We’ve recently just overcome the “picky eater” stage at our house, and I’ve also been counseling a number of parents about how to add variety to their child’s diet. Here’s a typical scenario I hear about:
“My child used to be such a great eater. She’d eat anything and everything we gave her. Now, we rotate between a handful of foods, and often end up making something just for her to ensure that she’s eaten something. I feel like a short order cook!”
Children often start out as “great eaters” as young toddlers, but become more selective as they get older. It may be a texture issue (cooked, but not raw), or a true dislike of food. My oldest daughter was able to detect pureed cauliflower in a shepherd’s pie topping, proof that she really didn’t like the taste of cauliflower! Whatever the reason, it’s important not to let mealtimes become a battle ground.
Try not to use food as currency, and avoid power struggles at the table.
Mealtimes should be a positive experience.
Most young children go through “food jags”. They will really, really like a food (ie. peanut butter and jam sandwiches) for awhile, shunning all other foods. Don’t worry, it’s totally normal. Kids need the freedom to make their own choices (within reason) and choosing what to eat is part of that. Use the opportunity to talk about healthy food choices, and do your best without engaging them in a power struggle.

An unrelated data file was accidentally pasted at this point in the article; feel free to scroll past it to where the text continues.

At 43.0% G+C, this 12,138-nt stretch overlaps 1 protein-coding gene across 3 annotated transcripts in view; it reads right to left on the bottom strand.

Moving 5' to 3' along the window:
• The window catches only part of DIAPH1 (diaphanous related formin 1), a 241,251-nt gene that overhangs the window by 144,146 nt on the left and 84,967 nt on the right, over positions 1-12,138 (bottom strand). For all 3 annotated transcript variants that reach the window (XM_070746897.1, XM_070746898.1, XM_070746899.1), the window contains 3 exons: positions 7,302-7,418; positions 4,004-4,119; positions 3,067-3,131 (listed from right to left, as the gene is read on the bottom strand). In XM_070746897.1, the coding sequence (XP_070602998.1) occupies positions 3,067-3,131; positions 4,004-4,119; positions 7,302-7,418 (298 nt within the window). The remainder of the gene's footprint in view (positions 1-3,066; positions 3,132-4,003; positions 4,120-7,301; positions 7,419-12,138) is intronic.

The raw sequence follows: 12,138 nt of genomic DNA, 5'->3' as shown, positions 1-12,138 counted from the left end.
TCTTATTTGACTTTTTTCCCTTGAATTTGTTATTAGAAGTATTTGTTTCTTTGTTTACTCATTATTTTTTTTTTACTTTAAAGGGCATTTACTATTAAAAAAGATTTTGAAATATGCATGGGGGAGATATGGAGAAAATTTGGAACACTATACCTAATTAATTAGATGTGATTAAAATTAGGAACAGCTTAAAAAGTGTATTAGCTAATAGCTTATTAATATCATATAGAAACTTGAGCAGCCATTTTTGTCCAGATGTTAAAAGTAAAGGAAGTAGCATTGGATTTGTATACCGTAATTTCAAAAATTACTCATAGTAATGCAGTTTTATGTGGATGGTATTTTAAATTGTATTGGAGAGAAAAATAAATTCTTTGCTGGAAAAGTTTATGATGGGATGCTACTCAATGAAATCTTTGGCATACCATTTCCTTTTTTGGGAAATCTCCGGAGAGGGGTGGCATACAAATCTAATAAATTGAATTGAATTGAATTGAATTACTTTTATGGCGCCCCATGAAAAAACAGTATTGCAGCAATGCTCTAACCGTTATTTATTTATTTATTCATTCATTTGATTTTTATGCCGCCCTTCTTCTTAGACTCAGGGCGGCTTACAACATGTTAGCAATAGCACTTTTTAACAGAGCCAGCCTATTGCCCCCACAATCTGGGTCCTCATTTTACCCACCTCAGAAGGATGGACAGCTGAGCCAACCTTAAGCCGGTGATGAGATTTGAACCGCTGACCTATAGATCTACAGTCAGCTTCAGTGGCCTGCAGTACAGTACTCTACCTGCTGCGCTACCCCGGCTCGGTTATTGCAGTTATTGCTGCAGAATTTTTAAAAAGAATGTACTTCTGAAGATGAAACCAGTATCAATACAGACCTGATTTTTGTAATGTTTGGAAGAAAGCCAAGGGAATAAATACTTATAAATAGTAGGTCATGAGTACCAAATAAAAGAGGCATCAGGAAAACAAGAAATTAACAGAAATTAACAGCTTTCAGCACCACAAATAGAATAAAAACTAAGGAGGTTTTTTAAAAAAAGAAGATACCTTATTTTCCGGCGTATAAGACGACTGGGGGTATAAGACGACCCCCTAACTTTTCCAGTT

And, most importantly, lead by example.
Even if they don’t eat their vegetables, Mom and Dad should. They’ll get the message, eventually.
In the meantime, what to do? Some parents like to “sneak” foods like pureed veggies into sauces, soups, etc. I don’t think that’s a bad idea, but rarely is it necessary in the long-term. Most kids change their food preferences (and dislikes) quite frequently, so there’s isn’t much risk of developing a serious nutrient deficiency. But, your ND, MD, or nutritionist can help you decide what your child needs in terms nutritional requirements.
Here are a few suggestions for increasing your child’s food repertoire:
Establish healthy boundaries.
I often quote Ellyn Satter’s division of responsibility: “It’s your job as the parent to decide what, where and when your child eats and the toddler is in charge of whether and how much he or she eats.”
Involve your child in food preparation.
Kids love to participate and be included. My kids are much more likely to try something they’ve had a hand in preparing. In fact, salad is one of my oldest daughter’s favourite meals now that she helps me put it together!
Let your child pick out a new fruit or vegetable while grocery shopping.
Try to take the fear out of new foods by making it fun! Ask them to pick the most brightly coloured vegetable, or the funniest looking!
If your child shuns vegetables, try growing them in the garden!
Tomatoes, cucumber and lettuce are easy to grow and will amaze young gardeners.
Honour true dislikes.
Believe them if they say they don’t like something, and find ways to work around it. But, don’t become a short order cook!
It may take several tries before your child truly likes a new food. Set some ground rules around trying new foods. We encourage “3 bites” instead of one bite as it ensures they really taste the new food!
Make it a game!
Which vegetable is the crunchiest? Which is the most colourful? Can you taste the difference between red and green pepper? New experiences can be unfamiliar, and bringing fun to the table is a great way to “break the ice”.
Need more help? Ellyn Satter has great information on her website in addition to several books on the topic of eating. And, if you’re worried about your child’s intake, bring them in for an assessment. We will take a thorough look at their diet and recommend changes that the entire family can use!